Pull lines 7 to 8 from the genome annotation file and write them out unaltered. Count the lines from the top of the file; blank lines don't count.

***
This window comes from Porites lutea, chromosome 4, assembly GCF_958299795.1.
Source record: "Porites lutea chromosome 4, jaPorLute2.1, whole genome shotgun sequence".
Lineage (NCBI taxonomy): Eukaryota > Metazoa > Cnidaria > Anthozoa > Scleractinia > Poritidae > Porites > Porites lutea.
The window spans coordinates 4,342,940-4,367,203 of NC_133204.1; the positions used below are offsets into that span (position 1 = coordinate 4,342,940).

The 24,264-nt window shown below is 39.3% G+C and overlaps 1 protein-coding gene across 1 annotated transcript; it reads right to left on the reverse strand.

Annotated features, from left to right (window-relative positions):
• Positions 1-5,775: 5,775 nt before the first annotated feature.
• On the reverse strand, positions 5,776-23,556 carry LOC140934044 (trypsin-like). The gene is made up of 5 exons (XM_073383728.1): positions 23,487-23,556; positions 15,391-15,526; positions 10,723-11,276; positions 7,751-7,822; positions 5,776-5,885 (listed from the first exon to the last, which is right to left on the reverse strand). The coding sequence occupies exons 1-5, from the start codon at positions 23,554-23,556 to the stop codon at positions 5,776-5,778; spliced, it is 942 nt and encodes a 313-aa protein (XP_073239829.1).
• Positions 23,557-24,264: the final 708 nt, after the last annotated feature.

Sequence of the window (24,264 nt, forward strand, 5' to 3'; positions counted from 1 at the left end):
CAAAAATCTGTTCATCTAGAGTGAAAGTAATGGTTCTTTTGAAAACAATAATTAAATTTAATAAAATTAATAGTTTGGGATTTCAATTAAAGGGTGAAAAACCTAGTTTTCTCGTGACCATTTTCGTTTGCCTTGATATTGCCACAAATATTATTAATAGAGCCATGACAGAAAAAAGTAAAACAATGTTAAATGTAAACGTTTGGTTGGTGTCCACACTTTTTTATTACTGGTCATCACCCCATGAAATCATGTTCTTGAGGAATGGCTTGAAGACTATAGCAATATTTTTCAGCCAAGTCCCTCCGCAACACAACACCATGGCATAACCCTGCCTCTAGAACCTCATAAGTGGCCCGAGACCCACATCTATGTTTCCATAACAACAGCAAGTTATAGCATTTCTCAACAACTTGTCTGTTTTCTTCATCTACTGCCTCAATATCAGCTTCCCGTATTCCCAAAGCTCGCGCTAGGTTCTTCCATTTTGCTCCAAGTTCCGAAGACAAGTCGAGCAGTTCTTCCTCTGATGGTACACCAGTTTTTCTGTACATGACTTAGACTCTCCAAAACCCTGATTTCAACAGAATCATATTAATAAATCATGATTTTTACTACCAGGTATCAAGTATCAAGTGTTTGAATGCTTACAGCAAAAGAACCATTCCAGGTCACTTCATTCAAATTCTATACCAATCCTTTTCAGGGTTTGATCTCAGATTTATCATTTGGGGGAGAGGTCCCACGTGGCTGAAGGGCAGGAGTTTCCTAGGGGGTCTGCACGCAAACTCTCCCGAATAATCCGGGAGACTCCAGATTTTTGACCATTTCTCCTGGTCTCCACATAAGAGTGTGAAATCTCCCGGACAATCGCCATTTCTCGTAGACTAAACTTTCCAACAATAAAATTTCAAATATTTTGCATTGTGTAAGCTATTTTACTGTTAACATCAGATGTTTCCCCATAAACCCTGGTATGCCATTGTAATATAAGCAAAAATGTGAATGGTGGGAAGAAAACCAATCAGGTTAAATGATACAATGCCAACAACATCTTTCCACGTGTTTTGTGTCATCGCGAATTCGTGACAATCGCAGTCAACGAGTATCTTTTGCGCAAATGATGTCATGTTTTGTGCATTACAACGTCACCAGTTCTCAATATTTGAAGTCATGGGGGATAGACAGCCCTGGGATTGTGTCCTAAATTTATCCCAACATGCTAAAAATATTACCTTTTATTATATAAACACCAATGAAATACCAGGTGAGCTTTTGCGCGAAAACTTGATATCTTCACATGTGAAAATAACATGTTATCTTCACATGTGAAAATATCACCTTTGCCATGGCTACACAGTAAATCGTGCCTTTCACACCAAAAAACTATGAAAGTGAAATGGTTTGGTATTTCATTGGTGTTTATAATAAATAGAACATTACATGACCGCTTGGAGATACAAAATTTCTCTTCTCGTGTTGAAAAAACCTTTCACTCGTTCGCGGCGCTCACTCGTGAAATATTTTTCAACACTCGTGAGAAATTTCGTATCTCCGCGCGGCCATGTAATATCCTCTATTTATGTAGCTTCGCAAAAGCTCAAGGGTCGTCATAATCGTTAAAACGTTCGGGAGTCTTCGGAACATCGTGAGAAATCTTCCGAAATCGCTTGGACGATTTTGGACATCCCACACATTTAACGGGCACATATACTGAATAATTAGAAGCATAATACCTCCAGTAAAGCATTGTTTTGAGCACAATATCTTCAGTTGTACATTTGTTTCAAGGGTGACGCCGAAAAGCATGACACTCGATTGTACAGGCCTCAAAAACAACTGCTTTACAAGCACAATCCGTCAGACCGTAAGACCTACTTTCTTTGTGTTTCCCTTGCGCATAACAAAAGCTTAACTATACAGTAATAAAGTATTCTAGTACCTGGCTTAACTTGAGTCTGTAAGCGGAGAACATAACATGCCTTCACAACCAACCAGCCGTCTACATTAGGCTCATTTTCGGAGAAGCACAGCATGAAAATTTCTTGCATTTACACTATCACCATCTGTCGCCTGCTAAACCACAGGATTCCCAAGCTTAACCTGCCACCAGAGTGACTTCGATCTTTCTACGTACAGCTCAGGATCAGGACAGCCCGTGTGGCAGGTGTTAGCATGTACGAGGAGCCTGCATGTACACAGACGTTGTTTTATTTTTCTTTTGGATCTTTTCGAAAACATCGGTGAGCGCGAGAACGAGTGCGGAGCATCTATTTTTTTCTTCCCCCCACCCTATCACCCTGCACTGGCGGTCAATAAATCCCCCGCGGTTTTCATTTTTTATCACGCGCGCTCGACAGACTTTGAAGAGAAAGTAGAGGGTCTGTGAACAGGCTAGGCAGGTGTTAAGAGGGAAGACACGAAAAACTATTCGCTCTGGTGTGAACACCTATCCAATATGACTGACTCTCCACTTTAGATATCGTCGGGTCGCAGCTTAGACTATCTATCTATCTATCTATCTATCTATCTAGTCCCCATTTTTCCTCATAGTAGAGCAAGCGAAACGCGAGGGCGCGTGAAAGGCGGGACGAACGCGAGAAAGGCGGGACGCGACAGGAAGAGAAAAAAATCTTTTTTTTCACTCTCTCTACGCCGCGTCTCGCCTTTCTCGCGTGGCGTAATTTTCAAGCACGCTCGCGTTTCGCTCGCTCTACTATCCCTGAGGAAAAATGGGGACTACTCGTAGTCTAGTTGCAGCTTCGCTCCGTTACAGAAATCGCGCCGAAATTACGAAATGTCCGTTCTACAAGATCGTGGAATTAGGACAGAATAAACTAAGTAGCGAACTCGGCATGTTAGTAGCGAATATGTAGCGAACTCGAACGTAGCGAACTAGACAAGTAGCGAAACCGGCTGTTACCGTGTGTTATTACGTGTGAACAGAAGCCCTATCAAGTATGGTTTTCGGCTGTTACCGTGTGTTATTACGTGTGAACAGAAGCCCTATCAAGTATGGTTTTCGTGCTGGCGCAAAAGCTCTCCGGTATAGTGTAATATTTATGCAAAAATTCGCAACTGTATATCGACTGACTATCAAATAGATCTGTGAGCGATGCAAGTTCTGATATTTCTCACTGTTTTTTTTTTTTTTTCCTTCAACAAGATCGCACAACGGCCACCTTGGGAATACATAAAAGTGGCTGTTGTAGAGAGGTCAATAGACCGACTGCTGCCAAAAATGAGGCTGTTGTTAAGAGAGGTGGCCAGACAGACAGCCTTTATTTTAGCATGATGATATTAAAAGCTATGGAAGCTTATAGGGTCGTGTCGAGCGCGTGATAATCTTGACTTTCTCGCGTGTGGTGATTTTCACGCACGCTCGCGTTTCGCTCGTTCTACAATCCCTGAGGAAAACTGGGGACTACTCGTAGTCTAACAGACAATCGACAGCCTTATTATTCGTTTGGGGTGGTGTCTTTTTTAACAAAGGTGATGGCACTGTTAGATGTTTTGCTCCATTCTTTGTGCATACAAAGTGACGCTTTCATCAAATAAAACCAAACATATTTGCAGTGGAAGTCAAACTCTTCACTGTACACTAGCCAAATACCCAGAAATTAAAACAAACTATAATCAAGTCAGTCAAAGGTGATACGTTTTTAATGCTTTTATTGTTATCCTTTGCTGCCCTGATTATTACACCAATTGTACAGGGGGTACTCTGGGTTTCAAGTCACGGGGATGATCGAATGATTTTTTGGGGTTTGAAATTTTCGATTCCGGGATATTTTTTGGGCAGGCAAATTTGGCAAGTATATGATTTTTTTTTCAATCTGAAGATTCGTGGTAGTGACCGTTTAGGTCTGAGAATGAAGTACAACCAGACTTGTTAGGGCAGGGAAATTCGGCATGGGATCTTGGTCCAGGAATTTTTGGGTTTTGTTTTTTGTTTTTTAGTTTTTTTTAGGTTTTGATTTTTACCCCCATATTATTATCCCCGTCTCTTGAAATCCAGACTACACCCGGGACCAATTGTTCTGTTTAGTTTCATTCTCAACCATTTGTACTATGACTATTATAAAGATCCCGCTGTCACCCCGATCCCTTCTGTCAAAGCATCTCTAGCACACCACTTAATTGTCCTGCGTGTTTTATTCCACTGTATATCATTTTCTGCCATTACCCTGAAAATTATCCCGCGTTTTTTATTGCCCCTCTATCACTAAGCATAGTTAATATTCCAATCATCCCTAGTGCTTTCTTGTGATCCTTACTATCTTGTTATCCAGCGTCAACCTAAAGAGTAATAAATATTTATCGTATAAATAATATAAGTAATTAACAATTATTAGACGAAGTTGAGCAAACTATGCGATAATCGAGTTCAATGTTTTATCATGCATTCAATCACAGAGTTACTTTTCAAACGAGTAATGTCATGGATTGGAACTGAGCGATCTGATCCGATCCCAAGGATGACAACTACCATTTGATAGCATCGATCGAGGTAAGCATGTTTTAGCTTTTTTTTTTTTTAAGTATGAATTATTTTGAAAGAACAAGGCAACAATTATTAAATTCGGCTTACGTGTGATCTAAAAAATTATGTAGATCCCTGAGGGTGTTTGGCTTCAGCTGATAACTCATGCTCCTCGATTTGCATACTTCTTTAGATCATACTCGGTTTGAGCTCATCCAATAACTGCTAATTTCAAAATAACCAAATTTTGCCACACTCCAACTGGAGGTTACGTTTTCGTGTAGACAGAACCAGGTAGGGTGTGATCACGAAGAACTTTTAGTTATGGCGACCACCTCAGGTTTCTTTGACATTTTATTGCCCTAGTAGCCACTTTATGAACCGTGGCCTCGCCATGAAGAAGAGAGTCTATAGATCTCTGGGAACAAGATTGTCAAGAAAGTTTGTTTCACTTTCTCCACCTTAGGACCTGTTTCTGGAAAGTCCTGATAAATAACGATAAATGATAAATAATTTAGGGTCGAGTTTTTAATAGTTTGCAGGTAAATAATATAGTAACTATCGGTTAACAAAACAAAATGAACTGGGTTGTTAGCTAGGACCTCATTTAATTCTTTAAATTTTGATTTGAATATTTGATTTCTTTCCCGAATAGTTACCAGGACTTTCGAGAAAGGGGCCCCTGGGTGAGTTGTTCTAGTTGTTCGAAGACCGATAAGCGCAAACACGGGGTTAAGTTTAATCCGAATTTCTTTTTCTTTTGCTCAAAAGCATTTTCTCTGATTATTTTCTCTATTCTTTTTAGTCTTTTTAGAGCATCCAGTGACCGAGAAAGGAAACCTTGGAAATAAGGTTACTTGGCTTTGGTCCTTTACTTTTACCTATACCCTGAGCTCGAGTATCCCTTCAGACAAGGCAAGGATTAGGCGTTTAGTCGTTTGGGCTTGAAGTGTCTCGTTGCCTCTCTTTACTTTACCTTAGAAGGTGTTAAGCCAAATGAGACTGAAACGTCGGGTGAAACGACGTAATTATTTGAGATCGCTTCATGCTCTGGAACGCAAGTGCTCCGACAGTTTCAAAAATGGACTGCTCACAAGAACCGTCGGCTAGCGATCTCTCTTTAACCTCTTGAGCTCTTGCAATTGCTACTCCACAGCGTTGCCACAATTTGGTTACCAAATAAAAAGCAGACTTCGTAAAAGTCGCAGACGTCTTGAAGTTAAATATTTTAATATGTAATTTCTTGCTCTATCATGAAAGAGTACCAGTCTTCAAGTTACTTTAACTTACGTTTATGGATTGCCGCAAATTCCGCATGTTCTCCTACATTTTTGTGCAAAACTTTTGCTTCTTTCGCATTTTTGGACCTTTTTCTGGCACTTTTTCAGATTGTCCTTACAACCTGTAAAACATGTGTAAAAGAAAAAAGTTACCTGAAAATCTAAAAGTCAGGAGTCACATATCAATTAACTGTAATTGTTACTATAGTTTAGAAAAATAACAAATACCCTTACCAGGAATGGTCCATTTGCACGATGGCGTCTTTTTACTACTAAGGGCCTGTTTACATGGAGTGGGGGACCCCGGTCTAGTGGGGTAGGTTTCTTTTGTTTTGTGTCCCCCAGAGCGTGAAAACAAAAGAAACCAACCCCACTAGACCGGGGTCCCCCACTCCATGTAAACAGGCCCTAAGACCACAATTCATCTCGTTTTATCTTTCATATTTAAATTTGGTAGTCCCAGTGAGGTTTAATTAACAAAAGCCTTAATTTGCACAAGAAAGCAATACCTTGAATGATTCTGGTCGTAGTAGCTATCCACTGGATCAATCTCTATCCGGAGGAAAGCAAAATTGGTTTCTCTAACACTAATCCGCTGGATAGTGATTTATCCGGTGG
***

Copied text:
• Positions 1-5,775: 5,775 nt before the first annotated feature.
• On the reverse strand, positions 5,776-23,556 carry LOC140934044 (trypsin-like). The gene is made up of 5 exons (XM_073383728.1): positions 23,487-23,556; positions 15,391-15,526; positions 10,723-11,276; positions 7,751-7,822; positions 5,776-5,885 (listed from the first exon to the last, which is right to left on the reverse strand). The coding sequence occupies exons 1-5, from the start codon at positions 23,554-23,556 to the stop codon at positions 5,776-5,778; spliced, it is 942 nt and encodes a 313-aa protein (XP_073239829.1).